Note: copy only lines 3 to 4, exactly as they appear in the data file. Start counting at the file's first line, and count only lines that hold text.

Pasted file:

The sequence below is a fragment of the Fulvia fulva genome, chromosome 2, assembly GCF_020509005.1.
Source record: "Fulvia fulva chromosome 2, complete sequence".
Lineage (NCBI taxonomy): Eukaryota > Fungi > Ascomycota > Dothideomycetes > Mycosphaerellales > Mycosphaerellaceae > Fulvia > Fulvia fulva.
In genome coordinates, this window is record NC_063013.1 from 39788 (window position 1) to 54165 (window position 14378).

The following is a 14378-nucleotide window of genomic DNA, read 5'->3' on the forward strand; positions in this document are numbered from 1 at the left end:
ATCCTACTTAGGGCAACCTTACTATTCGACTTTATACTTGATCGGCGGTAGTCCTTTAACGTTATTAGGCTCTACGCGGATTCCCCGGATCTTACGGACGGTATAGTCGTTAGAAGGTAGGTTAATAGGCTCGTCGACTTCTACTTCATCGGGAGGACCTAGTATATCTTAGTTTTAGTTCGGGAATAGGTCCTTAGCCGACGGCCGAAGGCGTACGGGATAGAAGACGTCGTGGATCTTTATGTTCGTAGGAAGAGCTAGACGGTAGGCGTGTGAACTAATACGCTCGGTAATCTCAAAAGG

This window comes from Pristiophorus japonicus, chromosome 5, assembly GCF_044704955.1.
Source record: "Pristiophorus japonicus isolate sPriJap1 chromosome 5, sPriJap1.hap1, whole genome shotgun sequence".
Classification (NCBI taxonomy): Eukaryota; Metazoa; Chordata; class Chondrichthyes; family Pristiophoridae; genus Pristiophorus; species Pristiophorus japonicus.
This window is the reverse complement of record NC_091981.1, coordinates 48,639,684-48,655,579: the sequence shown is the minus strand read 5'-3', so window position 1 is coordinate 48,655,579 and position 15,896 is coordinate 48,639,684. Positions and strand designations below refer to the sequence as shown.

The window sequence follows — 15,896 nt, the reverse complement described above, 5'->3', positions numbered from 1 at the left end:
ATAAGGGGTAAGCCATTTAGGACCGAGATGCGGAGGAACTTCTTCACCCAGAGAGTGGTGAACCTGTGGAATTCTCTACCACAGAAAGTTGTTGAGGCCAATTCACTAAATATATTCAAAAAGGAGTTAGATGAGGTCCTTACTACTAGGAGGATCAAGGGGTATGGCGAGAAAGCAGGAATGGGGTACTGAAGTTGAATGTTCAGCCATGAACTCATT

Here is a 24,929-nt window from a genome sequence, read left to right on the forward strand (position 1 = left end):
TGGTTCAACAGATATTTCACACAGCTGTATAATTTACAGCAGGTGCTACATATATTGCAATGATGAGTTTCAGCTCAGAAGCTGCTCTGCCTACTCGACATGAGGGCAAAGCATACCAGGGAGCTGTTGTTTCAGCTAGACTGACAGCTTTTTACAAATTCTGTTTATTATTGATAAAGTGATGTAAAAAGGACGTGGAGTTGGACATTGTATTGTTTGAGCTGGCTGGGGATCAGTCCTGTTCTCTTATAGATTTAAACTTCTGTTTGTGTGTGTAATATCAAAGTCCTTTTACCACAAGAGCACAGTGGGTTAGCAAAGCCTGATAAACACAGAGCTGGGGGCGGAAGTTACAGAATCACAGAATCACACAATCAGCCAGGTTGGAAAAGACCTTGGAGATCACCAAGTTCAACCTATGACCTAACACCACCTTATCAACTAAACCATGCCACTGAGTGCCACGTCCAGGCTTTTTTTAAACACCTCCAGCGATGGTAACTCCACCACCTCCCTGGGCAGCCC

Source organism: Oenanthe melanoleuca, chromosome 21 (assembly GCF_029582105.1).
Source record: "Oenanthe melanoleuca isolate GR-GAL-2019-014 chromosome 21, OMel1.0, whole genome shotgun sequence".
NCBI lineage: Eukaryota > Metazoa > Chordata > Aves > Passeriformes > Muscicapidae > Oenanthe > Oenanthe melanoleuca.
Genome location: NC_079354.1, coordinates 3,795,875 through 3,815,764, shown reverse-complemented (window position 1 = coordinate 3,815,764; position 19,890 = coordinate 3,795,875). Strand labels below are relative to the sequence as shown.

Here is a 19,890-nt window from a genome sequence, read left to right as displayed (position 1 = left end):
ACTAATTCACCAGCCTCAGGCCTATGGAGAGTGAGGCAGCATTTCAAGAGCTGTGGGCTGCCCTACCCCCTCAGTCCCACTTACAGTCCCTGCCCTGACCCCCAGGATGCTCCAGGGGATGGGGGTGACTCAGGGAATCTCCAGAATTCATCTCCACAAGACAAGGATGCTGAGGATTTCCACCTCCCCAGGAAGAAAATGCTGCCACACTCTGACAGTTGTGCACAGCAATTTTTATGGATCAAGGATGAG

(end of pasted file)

Lineage (NCBI taxonomy): Eukaryota > Fungi > Ascomycota > Dothideomycetes > Mycosphaerellales > Mycosphaerellaceae > Fulvia > Fulvia fulva.
In genome coordinates, this window is record NC_063013.1 from 39788 (window position 1) to 54165 (window position 14378).